Age and post-traumatic stress disorder (PTSD) are key factors that affect how coherently sexually abused children are able to recount traumatic events, according to a new study published in the journal Heliyon.
Research led by University of Pennsylvania scientists offers a new look at African genetic diversity, with data from 50 populations. Among other insights, their analysis suggests that geographically far-flung hunter-gatherer groups, a few of whom speak languages involving clicks, share a common ancestry.
Experts from the Basque research center BCBL have shown for the first time that the way in which the activity of two brains is connected depends on whether the dialogue takes place in the native language or in a foreign language.
Research finds four interconnected language strategies that entrepreneurs employ to best influence their audience.
Walking simulation games signal a new literary genre Research from the University of Kent has revealed that walking simulations are blurring the boundaries of different art forms to create a new literary genre. Walking simulations -- video games where there are no winners and no one is shot at or killed -- have become increasingly popular in the last few years.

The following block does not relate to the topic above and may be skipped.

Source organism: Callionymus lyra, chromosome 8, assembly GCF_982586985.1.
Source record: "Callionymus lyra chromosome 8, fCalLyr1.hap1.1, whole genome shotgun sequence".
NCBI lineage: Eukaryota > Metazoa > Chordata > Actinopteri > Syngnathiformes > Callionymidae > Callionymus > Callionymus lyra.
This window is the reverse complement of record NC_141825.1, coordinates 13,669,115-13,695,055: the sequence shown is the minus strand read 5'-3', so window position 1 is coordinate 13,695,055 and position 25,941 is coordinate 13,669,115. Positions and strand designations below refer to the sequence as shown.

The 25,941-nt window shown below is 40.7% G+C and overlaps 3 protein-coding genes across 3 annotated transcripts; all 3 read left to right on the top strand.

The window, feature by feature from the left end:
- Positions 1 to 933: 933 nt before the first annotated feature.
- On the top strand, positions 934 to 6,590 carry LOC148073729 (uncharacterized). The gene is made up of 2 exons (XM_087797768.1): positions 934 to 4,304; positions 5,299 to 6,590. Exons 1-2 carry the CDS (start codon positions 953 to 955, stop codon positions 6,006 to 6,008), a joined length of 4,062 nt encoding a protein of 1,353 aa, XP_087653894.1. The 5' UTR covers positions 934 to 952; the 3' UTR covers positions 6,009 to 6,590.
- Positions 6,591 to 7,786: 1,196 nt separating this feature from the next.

To many, President Donald Trump's use of nontraditional, off-the-cuff language seems unlike that of any other politician, but new research on the language of past and present world leaders reveals simple, straightforward messaging that exudes confidence may be the new norm -- making Trump a man of his time, rhetorically speaking.
A part of the brain that maps letters to sounds can acquire a second, visually distinct alphabet for the same language, according to a study of English speakers published in eNeuro. The research challenges theoretical constraints on the range of visual forms available to represent written language.
Hyperlinks slow down reading speed only when the linked word is unfamiliar, an effect that is independent of link color, according to new research published in the open-access journal PLOS ONE by Gemma Fitzsimmons, Mark Weal, and Dennis Drieghe of the University of Southampton in the UK. The effect is likely due to the reader's perception that the unfamiliar word may carry special importance in the sentence when formatted as a hyperlink.
Those spontaneous sounds we make to express everything from elation (woohoo) to embarrassment (oops) say a lot more about what we're feeling than previously understood, according to an analysis of listener responses to more than 2,000 vocal bursts.
Astronomers at the University of California, Riverside, have teamed with teachers at the California School for the Deaf, Riverside, or CSDR, to design an astronomy workshop for students with hearing loss that can be easily used in classrooms, museums, fairs, and other public events. The workshop utilized a sound stage that allowed the CSDR students to 'feel' vibrations from rockets, stars, galaxies, supernovae, and even remnants of the Big Bang itself.